No one sets out to hurt a co-worker’s feelings when delivering less-than-stellar feedback. But it happens a lot.
That’s usually more of a result of the way the message is being delivered, rather than the message itself.
You already know not to give negative feedback in front of others and to focus on the behaviors you want changed, rather than the actual person.
But make sure you also keep the following in mind to ensure your criticism is received in the spirit it was intended:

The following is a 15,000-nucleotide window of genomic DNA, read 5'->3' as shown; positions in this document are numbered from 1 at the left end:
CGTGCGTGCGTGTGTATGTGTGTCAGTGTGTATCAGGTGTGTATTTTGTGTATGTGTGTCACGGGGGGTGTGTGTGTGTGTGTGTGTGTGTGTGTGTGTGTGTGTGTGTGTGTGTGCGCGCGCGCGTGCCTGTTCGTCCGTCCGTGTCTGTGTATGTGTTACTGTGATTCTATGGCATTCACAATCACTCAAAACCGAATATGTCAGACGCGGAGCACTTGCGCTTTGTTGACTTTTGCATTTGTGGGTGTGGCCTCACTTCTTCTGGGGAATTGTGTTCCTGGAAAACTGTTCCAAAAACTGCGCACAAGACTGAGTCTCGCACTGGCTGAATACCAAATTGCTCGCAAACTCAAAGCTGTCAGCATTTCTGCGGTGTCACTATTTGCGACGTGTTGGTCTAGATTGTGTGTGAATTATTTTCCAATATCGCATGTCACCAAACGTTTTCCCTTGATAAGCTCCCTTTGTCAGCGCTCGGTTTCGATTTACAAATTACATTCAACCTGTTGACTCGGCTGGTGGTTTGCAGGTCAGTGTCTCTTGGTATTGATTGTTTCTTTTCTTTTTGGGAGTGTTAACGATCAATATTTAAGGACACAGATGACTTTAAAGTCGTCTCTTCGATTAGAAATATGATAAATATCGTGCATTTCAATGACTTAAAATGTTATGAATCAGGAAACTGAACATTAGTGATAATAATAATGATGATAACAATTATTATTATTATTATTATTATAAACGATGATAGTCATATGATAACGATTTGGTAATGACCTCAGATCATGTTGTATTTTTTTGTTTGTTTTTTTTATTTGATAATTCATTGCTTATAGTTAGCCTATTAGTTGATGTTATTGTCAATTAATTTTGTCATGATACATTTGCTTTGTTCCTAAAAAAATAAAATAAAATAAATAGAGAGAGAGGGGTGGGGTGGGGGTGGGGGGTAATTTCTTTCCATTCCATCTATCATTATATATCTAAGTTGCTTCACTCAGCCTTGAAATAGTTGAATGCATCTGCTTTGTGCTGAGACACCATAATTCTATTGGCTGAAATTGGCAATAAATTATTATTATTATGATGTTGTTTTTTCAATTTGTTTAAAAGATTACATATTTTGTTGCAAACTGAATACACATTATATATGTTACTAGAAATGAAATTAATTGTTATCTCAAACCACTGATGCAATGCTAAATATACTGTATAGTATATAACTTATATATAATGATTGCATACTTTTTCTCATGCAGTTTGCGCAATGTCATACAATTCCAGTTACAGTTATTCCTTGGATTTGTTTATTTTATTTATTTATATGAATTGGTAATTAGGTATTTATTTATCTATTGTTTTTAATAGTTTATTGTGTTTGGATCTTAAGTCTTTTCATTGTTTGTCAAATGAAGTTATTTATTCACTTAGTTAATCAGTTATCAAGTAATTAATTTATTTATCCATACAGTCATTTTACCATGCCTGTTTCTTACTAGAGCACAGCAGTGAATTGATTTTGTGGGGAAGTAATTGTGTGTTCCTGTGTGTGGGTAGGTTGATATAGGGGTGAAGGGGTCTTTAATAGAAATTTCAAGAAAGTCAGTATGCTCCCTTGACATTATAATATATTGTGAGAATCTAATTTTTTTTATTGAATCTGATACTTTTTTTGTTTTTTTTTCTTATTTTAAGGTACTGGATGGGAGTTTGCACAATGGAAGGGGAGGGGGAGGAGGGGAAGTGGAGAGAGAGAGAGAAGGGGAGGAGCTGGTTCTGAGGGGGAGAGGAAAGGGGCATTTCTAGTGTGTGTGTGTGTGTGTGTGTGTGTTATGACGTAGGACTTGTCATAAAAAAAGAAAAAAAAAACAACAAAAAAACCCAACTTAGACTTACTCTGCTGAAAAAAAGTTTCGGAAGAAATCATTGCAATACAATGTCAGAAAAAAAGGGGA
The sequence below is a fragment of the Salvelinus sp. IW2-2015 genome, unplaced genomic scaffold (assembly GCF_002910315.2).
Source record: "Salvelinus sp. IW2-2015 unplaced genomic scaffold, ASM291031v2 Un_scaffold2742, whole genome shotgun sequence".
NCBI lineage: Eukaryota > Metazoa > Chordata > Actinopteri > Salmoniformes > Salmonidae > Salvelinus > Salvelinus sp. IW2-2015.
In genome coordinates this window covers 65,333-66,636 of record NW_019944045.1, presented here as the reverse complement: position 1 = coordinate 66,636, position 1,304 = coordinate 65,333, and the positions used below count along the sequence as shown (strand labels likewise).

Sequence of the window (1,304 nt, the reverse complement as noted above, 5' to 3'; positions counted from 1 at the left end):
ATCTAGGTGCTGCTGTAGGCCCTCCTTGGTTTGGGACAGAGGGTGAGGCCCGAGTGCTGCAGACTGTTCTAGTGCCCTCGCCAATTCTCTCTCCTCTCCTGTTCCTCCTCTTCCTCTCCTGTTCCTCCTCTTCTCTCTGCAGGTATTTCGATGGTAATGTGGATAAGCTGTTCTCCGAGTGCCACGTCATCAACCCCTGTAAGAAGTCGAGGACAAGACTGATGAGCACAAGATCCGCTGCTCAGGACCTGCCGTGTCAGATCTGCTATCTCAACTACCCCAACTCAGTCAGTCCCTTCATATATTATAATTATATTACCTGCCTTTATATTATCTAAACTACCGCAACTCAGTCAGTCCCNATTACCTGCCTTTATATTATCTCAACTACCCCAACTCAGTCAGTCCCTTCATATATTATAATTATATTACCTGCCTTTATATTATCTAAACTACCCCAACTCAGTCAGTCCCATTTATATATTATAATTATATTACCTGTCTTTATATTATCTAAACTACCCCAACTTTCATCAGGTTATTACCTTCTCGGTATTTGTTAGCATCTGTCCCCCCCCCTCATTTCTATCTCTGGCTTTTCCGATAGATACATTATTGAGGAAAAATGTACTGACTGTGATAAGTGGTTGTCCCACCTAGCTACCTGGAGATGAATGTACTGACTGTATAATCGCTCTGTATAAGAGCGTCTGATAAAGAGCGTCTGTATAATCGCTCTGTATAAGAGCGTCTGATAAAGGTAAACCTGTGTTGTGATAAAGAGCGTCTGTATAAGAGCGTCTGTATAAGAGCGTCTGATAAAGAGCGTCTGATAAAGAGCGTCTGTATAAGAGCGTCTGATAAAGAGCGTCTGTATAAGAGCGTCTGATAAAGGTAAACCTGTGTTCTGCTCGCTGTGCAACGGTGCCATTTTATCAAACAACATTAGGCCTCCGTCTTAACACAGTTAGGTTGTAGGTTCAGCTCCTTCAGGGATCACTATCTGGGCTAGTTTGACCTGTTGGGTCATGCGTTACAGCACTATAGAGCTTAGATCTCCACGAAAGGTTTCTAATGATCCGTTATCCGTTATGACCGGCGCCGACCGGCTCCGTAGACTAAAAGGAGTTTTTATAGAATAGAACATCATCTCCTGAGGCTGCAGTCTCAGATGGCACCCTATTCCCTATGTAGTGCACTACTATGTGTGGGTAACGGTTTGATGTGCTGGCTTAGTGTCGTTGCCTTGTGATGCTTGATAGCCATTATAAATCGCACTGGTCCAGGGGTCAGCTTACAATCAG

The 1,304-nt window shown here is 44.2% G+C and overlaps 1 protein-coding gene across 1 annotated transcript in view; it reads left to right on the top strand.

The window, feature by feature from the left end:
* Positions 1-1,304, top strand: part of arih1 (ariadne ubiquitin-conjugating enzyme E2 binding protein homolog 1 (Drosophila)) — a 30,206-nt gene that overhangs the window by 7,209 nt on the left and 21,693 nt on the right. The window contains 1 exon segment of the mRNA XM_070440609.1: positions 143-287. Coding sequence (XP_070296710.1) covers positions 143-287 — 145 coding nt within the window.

- Start and end with something positive. Beginning on a good note will “warm” the person and make him or her more receptive to what you have to say. And by concluding with a positive, the person may be less likely to stew about whatever the “critical” portion of the conversation was and feel less like it was an attack.
- Use objective data wherever possible. “Your attitude hasn’t been the best” isn’t nearly as effective as, “Your collection call stats have been slipping of late.” A lot harder for that to look personal.
- Try for “one and done.” Unless it’s a persistent problem, address the issue once, then don’t go back to it again. Otherwise, the person might think he or she is being picked on.